By Kevin E. Noonan --
The aphorism that "[t]he race is not always to the swift nor the battle to the strong, but that's the way to bet," variously attributed to Damon Runyon, Franklin P. Adams, and Hugh Keough, could readily be updated to include that "Federal Circuit opinions are not always overturned by the Supreme Court" because recently that is decidedly the way to bet. And had anyone bet on the Court reversing (formally, vacating and remanding) the Federal Circuit's In re Seagate Tech. LLC jurisprudence they would have been in the money, because that is just what the Court did today in Halo Electronics, Inc. v. Pulse Electronics, Inc. and a companion case, Stryker Corp. v. Zimmer, Inc.
To recap, the statute (35 U.S.C. § 284) provides that a district court "may increase the damages [awarded to a patentee against an infringer] up to three times the amount found or assessed." The Federal Circuit's Seagate test created a two-pronged analysis for deciding willfulness, wherein a district court was instructed to find that infringement occurred "despite an objectively high likelihood" that the accused infringer's actions constituted infringement, as well as a subjective component, that the risk of infringement "was either known or so obvious that it should have been known to the accused infringer." Moreover, the evidentiary standard under the Seagate test was, for each prong, clear and convincing evidence. As a consequence, Seagate also provided a "trifurcated" standard of appellate review: de novo for the objective prong, substantial evidence for the subjective prong, and abuse of discretion for the overall determination of whether willful infringement would lie under particular circumstances.
Regarding the cases at bar, in Halo a jury found infringement but the District Court refused to award enhanced damages, despite evidence that defendant Pulse knew of the patents (because Halo had written, twice, offering a license), because Halo had not established the objective recklessness prong of the Seagate test. The Federal Circuit affirmed. In Stryker, the District Court enhanced a jury award against defendant Zimmer from $76.1 million to over $228 million based on willful infringement. But the Federal Circuit reversed the enhanced award, holding that Zimmer had asserted "reasonable defenses" at trial and despite a jury finding that Zimmer had "all-but instructed its design team to copy Stryker's products" and had adopted an aggressive stance in competing with Stryker while "opt[ing] to worry about the potential legal consequences later."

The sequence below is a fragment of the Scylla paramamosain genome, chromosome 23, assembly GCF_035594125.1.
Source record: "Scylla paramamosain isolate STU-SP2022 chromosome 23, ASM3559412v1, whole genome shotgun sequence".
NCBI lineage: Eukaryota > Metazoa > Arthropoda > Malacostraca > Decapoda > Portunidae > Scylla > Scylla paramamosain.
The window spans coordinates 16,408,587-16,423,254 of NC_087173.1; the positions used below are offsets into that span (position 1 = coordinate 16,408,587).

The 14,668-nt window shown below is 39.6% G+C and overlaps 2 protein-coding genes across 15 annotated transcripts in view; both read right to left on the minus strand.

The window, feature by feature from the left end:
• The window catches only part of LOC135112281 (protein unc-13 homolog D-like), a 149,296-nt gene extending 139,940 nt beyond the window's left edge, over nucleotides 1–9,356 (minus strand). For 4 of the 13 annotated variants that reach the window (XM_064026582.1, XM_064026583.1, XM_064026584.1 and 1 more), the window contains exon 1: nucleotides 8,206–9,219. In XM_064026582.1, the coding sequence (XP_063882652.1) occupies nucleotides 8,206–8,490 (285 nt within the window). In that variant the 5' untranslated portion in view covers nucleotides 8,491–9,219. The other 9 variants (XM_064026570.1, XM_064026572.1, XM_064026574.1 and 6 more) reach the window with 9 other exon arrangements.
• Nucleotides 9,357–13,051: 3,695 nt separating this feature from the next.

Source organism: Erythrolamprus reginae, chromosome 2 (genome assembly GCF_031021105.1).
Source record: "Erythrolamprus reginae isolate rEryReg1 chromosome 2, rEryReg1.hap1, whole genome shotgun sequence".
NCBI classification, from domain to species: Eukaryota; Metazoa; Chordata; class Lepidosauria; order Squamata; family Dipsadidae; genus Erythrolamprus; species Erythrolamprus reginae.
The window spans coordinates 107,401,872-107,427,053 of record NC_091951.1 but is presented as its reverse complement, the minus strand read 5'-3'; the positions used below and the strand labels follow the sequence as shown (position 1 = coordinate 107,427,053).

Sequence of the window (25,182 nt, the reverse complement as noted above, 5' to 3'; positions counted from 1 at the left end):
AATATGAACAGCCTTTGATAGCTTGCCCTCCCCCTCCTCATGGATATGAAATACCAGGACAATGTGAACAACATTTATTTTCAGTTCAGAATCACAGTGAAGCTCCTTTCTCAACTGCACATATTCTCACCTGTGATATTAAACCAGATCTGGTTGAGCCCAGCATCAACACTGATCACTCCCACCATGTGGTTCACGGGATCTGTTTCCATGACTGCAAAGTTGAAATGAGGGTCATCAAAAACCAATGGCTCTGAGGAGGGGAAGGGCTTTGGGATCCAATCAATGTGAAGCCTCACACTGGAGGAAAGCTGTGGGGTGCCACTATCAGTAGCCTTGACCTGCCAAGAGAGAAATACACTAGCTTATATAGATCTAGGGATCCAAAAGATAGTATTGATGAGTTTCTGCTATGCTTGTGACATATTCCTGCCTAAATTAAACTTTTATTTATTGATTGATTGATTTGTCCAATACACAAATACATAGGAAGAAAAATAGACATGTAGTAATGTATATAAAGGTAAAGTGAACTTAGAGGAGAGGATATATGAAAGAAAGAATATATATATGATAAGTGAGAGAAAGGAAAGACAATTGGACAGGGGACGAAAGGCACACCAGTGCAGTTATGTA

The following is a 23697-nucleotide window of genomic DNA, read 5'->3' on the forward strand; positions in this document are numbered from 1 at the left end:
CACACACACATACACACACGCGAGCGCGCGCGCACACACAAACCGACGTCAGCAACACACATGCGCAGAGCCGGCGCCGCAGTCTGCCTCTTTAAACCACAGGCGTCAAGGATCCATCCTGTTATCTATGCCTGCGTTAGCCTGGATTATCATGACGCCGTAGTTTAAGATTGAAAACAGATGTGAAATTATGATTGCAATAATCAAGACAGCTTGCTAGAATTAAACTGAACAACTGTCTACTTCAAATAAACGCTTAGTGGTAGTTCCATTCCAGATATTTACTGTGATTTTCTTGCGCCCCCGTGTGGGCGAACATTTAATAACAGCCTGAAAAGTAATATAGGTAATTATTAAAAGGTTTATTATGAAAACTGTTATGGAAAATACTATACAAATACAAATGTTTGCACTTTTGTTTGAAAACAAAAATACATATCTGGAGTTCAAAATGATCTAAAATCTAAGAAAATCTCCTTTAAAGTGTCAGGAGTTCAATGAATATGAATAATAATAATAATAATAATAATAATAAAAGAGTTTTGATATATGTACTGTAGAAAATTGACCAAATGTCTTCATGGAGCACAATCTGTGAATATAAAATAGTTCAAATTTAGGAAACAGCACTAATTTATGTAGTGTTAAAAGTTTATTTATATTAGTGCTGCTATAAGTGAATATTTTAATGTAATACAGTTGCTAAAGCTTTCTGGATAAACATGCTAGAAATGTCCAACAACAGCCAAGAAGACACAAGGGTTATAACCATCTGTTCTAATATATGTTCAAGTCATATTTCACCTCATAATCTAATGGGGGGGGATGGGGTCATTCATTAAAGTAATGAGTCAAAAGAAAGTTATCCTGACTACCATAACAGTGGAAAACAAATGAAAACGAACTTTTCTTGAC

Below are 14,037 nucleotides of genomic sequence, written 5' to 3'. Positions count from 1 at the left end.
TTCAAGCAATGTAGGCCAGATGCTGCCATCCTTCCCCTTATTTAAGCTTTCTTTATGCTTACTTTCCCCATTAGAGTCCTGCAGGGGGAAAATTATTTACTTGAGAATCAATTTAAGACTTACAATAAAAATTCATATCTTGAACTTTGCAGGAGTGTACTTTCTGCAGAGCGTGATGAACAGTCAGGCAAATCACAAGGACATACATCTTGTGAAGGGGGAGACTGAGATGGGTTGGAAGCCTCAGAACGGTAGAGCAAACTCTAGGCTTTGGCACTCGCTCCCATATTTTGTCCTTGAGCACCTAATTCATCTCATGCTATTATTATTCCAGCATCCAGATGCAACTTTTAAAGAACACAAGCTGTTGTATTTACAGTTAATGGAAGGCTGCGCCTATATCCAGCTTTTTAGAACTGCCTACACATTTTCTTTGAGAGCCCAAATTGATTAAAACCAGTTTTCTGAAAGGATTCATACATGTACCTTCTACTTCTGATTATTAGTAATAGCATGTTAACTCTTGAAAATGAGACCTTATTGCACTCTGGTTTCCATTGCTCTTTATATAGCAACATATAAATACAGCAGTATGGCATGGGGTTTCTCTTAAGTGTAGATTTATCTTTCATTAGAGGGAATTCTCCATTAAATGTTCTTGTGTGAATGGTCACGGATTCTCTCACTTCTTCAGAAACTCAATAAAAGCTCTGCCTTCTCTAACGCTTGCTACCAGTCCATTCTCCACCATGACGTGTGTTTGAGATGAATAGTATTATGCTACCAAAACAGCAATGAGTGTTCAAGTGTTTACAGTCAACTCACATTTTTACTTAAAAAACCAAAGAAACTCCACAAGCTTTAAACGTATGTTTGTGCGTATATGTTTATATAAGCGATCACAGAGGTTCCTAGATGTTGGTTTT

Chief Justice Roberts delivered the opinion of the unanimous Court that swept away these complexities for a simple discretionary standard to be applied by district courts and the Federal Circuit. The Court' s opinion first focused on the language of the statute itself, wherein a court "may" award enhanced damages but was not required to do so ("we have emphasized that the 'word "may" clearly connotes discretion,'" citing Martin v. Franklin Capital Corp., 546 U. S. 132, 136 (2005) (quoting Fogerty v. Fantasy, Inc., 510 U. S. 517, 533 (1994)). However, in the very next sentence the opinion cautions that "discretion is not a whim," according to Martin, and that this discretion is dependent on a district court's judgment "guided by sound legal principles." While eschewing any "precise rule or formula" the Court directs district courts to exercise its discretion "'in light of the considerations' underlying the grant of that discretion," citing Octane Fitness, LLC v. ICON Health & Fitness Inc., 572 U. S. ___, ___ (2014). The Court emphasizes that enhanced damages should not be "meted out in the typical infringement case" but are warranted only for "egregious infringement behavior" (providing a host of synonyms for such behavior, including "willful, wanton, malicious, bad-faith, deliberate, consciously wrongful, flagrant, or -- indeed -- characteristic of a pirate"). While acknowledging "180 years" of patent decisions regarding enhanced damages the Court also recognizes that "the channel of discretion ha[s] narrowed," citing Friendly, Indiscretion About Discretion, 31 Emory L.J. 747, 772 (1982), and that enhanced damages "are generally reserved for egregious cases of culpable behavior."